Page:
Bear injures a man after a surprise encounter in his kitchen
PINE, Colo. - A bear injured a 71-year-old man inside his home Monday evening after entering through a screen door and swiping the man multiple times with its claws when the two had a surprise encounter in his kitchen.
The man was downstairs watching TV with his wife when he heard noises coming from upstairs. After going up the stairs and turning a corner into his kitchen, he was face-to-face with a bear. The man and the sow then engaged in what was described as a boxing match, as the man tried to fend off this sow bear that attacked after the surprise run-in. The wife rushed upstairs and hit the bear multiple times with a baseball bat, causing the bear to run away outside of the home. A cub was inside the home with the sow, and ran away with its mother after the encounter.
The man received a number of lacerations to his face, chest and both arms. He was treated at the scene, but was not taken to a hospital.
The attacked occurred around 8:45 p.m.
Colorado Parks and Wildlife officers searched the area until approximately midnight. The search resumed at 5:30 a.m. Tuesday when a dog team from the USDA Wildlife Services arrived to aid in the effort to find the attacking bear. It was the same dog team that assisted last week with a mountain lion attack in Bailey, Colo.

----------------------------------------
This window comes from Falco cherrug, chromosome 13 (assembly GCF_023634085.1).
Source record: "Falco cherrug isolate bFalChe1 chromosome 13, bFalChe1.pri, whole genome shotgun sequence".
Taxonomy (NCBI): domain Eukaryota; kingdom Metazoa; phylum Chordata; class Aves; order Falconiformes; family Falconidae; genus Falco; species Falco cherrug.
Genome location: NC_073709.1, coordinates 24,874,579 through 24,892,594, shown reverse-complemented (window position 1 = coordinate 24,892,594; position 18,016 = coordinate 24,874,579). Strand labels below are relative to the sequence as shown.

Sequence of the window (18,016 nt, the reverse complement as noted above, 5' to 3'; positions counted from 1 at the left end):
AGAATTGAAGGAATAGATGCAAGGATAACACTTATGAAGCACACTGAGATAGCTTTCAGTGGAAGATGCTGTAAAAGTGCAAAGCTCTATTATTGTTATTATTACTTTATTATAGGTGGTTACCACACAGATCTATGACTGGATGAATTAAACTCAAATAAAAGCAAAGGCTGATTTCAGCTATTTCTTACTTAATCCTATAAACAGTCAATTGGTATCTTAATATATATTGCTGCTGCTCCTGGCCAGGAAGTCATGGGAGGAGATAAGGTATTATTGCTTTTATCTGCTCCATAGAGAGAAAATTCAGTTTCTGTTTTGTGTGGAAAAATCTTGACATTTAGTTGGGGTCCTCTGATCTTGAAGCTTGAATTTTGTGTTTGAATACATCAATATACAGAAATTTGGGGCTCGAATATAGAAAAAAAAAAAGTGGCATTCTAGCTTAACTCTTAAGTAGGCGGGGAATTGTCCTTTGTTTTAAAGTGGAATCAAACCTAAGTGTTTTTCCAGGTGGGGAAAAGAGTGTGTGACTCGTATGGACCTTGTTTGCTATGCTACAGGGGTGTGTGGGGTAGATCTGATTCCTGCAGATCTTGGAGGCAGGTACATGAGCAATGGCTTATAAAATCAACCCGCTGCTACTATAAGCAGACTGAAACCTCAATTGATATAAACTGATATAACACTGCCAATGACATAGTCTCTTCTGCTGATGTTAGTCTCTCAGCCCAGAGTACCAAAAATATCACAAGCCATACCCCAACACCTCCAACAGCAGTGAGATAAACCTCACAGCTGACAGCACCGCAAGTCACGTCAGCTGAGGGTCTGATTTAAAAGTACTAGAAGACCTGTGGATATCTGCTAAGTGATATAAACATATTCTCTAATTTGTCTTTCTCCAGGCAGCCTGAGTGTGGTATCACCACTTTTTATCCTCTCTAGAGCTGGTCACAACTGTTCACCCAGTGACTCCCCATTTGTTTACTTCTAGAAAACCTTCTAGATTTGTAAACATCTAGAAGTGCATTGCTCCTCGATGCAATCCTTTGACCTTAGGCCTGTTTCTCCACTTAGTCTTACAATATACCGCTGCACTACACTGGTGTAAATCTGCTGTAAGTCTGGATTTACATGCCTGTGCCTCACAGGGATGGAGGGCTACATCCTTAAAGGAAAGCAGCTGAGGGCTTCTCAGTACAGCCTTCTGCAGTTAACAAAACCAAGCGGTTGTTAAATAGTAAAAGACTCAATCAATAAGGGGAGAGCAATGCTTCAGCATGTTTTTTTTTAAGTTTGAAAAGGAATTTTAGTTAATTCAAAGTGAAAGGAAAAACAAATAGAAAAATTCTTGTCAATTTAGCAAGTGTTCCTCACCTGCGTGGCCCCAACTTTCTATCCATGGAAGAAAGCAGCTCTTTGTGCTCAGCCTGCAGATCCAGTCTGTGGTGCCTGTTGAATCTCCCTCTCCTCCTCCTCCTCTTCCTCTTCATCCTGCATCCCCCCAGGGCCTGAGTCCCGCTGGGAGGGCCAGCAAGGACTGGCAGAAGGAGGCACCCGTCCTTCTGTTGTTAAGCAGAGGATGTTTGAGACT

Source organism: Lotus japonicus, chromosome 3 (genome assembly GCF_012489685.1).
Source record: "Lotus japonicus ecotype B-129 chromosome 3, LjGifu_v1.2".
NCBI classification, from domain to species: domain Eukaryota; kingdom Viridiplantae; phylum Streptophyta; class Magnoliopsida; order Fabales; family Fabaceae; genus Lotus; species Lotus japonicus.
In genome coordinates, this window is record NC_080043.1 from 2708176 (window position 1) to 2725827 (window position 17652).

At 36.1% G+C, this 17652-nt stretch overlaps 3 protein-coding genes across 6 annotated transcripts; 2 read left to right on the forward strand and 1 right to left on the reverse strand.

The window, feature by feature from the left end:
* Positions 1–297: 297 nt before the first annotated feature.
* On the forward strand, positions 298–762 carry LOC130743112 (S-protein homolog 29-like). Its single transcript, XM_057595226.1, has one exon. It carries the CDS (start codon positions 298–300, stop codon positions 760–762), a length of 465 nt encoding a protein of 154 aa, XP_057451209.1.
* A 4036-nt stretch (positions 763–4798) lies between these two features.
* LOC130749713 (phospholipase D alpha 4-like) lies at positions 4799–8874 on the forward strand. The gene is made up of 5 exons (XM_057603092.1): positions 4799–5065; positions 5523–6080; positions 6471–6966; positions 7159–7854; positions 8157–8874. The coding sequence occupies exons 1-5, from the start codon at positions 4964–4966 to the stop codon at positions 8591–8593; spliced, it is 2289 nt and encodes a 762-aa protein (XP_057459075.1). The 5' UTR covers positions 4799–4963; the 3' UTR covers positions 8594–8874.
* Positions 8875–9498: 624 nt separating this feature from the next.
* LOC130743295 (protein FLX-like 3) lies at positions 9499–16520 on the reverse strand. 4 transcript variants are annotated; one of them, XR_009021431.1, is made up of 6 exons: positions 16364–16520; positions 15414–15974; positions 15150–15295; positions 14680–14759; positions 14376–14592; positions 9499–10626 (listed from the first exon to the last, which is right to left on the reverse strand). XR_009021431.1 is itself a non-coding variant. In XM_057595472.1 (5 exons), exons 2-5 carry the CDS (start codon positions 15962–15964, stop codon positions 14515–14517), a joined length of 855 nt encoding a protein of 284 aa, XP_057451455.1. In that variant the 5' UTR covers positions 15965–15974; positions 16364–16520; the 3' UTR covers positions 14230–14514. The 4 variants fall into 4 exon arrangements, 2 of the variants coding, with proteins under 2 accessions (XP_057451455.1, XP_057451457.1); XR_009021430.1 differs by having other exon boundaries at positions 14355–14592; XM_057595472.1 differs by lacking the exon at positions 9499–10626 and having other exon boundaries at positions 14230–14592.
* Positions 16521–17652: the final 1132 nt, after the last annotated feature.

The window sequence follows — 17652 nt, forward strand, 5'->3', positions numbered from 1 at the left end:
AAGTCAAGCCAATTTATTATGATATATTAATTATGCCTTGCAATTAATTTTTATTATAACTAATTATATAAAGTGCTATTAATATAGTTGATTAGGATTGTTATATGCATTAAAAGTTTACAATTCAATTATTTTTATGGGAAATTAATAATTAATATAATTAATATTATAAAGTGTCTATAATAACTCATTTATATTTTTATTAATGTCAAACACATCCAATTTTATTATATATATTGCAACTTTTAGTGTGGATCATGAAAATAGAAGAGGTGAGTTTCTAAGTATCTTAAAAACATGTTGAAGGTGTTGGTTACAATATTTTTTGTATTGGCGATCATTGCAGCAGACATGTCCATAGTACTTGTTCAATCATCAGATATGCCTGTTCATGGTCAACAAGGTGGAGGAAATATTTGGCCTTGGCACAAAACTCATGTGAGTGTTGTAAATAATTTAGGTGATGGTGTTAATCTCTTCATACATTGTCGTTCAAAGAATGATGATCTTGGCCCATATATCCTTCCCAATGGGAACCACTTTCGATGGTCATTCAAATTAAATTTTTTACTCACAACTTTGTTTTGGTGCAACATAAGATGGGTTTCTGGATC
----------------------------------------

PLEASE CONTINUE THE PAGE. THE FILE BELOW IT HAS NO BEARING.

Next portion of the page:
By 5:50 a.m. Tuesday, the dog team had located a bear in the immediate area and over the course of the next hour, the dogs, CPW wildlife officers and the officials from the USDA Wildlife Services tracked that bear. The bear was euthanized shortly before 7 a.m., roughly 900 yards from the home where the attack occurred. The cub has not been located.
DNA samples will be sent to the University of Wyoming Forensics Lab for analysis to confirm if this is the bear from the attack. CPW policy states that when a bear attacks a human resulting in injury, that bear must be euthanized.
Wildlife officers continue to monitor the area.
CPW is an enterprise agency, relying primarily on license sales, state parks fees and registration fees to support its operations, including: 41 state parks and more than 350 wildlife areas covering approximately 900,000 acres, management of fishing and hunting, wildlife watching, camping, motorized and non-motorized trails, boating and outdoor education. CPW's work contributes approximately $6 billion in total economic impact annually throughout Colorado.